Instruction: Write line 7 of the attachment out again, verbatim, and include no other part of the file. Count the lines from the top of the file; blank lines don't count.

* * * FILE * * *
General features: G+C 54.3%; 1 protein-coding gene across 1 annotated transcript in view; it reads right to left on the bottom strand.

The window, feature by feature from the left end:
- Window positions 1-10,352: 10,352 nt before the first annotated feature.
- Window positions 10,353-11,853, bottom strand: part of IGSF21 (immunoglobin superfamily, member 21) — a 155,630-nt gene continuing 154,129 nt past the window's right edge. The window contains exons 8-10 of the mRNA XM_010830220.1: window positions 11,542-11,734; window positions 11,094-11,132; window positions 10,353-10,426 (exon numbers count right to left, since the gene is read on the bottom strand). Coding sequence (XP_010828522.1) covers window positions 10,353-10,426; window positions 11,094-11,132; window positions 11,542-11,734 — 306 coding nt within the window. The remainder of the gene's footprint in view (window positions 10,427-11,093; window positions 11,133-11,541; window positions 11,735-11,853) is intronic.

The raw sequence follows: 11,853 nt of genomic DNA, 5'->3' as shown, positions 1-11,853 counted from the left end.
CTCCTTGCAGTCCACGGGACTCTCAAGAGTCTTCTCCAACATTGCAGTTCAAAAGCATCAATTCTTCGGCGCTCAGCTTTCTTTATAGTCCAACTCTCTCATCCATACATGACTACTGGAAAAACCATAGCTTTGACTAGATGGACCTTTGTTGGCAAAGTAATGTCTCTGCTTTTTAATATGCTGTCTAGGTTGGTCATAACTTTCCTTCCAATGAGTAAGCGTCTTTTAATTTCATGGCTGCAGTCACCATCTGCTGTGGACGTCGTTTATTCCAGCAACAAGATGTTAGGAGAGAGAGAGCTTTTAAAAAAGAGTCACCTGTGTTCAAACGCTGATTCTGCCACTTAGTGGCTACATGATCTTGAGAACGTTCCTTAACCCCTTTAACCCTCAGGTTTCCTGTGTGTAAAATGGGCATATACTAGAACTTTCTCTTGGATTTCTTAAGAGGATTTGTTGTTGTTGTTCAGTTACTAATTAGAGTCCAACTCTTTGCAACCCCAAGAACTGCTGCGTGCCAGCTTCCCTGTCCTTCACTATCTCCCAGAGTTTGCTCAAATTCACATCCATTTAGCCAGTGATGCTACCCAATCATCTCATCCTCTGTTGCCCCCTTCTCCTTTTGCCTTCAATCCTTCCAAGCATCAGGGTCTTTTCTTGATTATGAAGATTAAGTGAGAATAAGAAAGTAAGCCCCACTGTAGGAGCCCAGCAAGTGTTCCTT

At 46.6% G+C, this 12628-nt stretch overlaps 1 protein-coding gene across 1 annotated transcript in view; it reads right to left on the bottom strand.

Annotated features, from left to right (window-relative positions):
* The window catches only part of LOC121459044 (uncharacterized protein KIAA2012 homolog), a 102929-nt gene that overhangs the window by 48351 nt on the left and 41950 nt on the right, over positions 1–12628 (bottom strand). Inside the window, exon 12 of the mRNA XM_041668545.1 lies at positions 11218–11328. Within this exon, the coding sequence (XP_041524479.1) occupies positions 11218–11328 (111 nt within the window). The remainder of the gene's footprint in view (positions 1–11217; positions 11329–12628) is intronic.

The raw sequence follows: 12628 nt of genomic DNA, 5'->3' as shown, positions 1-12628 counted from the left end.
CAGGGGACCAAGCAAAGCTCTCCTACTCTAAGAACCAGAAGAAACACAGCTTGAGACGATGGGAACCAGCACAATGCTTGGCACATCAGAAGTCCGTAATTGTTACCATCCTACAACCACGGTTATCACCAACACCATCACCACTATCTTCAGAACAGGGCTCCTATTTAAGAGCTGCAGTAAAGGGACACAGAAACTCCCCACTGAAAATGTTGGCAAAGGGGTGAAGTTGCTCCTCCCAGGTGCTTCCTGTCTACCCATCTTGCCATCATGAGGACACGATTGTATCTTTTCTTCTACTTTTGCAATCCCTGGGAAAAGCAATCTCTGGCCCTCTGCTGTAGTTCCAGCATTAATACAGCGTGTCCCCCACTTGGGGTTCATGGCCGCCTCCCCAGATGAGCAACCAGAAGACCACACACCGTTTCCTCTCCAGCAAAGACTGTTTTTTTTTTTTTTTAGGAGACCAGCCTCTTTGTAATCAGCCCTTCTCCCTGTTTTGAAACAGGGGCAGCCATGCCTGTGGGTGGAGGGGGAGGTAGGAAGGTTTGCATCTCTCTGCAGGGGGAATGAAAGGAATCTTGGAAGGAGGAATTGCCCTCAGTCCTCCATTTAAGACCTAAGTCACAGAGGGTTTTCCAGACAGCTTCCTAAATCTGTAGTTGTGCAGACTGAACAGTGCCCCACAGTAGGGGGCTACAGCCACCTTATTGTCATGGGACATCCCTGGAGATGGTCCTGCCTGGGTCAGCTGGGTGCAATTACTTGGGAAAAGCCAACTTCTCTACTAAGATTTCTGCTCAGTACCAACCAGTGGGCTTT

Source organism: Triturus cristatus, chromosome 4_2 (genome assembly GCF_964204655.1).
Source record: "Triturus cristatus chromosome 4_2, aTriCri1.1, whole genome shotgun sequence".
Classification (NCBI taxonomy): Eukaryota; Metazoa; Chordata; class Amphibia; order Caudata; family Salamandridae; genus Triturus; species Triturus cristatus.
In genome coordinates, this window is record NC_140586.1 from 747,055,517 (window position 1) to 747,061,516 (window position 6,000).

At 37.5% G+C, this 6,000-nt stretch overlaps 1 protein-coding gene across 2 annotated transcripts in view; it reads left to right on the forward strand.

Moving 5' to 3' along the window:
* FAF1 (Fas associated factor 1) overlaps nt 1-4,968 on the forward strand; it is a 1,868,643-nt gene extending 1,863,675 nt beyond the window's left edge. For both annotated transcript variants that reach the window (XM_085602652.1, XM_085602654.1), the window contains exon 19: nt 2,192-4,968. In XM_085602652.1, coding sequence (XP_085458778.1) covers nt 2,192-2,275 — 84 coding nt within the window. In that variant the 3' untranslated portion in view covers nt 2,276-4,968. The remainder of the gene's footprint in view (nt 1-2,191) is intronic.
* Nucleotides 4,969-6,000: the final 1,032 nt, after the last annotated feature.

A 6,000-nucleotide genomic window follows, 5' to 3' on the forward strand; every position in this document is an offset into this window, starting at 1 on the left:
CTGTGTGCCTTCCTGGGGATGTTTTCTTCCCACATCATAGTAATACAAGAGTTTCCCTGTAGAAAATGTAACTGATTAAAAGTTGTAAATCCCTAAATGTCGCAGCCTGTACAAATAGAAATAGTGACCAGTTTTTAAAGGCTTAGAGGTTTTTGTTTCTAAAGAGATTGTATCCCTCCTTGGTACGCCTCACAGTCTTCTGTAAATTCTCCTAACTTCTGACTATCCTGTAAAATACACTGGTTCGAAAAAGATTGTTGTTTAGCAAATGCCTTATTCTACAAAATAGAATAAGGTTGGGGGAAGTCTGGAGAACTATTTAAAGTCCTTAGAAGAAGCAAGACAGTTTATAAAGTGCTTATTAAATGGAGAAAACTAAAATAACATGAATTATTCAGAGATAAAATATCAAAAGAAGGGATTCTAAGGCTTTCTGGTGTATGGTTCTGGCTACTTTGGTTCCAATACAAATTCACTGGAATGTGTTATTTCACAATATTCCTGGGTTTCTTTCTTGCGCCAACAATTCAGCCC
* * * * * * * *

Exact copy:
At 46.6% G+C, this 12628-nt stretch overlaps 1 protein-coding gene across 1 annotated transcript in view; it reads right to left on the bottom strand.